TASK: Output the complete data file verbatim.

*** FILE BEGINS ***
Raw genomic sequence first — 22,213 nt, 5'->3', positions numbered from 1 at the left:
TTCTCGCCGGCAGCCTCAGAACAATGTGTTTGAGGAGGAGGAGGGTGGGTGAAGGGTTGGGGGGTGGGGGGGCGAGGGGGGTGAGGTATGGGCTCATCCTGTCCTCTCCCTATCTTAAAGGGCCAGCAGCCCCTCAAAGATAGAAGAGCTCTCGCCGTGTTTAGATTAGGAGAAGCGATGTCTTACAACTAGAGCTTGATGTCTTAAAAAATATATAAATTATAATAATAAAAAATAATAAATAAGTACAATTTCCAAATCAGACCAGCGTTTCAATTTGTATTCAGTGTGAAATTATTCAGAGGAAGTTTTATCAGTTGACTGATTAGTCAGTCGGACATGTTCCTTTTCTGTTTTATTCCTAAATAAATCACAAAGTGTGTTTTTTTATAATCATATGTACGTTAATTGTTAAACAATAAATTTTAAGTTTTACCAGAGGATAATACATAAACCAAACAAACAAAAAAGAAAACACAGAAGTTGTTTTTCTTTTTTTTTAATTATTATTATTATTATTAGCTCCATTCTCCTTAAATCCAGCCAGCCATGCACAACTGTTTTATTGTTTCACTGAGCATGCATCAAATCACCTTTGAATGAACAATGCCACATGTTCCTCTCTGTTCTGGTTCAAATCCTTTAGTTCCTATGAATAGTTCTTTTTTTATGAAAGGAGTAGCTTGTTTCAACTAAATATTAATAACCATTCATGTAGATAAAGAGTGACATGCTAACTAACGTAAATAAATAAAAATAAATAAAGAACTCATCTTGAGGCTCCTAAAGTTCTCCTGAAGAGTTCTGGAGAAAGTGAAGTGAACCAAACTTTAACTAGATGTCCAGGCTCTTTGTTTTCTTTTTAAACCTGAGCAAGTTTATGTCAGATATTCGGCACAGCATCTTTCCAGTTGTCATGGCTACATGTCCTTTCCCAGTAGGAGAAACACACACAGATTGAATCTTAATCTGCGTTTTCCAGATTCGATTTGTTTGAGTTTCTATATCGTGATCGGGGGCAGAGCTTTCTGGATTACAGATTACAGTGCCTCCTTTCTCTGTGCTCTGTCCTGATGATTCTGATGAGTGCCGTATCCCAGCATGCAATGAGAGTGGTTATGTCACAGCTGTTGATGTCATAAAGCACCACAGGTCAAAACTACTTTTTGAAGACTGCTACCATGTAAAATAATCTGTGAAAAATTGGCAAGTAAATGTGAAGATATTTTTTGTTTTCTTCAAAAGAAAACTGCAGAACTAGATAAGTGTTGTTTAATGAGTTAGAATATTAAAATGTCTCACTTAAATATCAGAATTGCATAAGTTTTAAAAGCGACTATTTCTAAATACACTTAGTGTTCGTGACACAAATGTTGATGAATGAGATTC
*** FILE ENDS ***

Raw genomic sequence first — 22,213 nt, 5'->3', positions numbered from 1 at the left:
TTCTCGCCGGCAGCCTCAGAACAATGTGTTTGAGGAGGAGGAGGGTGGGTGAAGGGTTGGGGGGTGGGGGGGCGAGGGGGGTGAGGTATGGGCTCATCCTGTCCTCTCCCTATCTTAAAGGGCCAGCAGCCCCTCAAAGATAGAAGAGCTCTCGCCGTGTTTAGATTAGGAGAAGCGATGTCTTACAACTAGAGCTTGATGTCTTAAAAAATATATAAATTATAATAATAAAAAATAATAAATAAGTACAATTTCCAAATCAGACCAGCGTTTCAATTTGTATTCAGTGTGAAATTATTCAGAGGAAGTTTTATCAGTTGACTGATTAGTCAGTCGGACATGTTCCTTTTCTGTTTTATTCCTAAATAAATCACAAAGTGTGTTTTTTTATAATCATATGTACGTTAATTGTTAAACAATAAATTTTAAGTTTTACCAGAGGATAATACATAAACCAAACAAACAAAAAAGAAAACACAGAAGTTGTTTTTCTTTTTTTTTAATTATTATTATTATTATTAGCTCCATTCTCCTTAAATCCAGCCAGCCATGCACAACTGTTTTATTGTTTCACTGAGCATGCATCAAATCACCTTTGAATGAACAATGCCACATGTTCCTCTCTGTTCTGGTTCAAATCCTTTAGTTCCTATGAATAGTTCTTTTTTTATGAAAGGAGTAGCTTGTTTCAACTAAATATTAATAACCATTCATGTAGATAAAGAGTGACATGCTAACTAACGTAAATAAATAAAAATAAATAAAGAACTCATCTTGAGGCTCCTAAAGTTCTCCTGAAGAGTTCTGGAGAAAGTGAAGTGAACCAAACTTTAACTAGATGTCCAGGCTCTTTGTTTTCTTTTTAAACCTGAGCAAGTTTATGTCAGATATTCGGCACAGCATCTTTCCAGTTGTCATGGCTACATGTCCTTTCCCAGTAGGAGAAACACACACAGATTGAATCTTAATCTGCGTTTTCCAGATTCGATTTGTTTGAGTTTCTATATCGTGATCGGGGGCAGAGCTTTCTGGATTACAGATTACAGTGCCTCCTTTCTCTGTGCTCTGTCCTGATGATTCTGATGAGTGCCGTATCCCAGCATGCAATGAGAGTGGTTATGTCACAGCTGTTGATGTCATAAAGCACCACAGGTCAAAACTACTTTTTGAAGACTGCTACCATGTAAAATAATCTGTGAAAAATTGGCAAGTAAATGTGAAGATATTTTTTGTTTTCTTCAAAAGAAAACTGCAGAACTAGATAAGTGTTGTTTAATGAGTTAGAATATTAAAATGTCTCACTTAAATATCAGAATTGCATAAGTTTTAAAAGCGACTATTTCTAAATACACTTAGTGTTCGTGACACAAATGTTGATGAATGAGATTC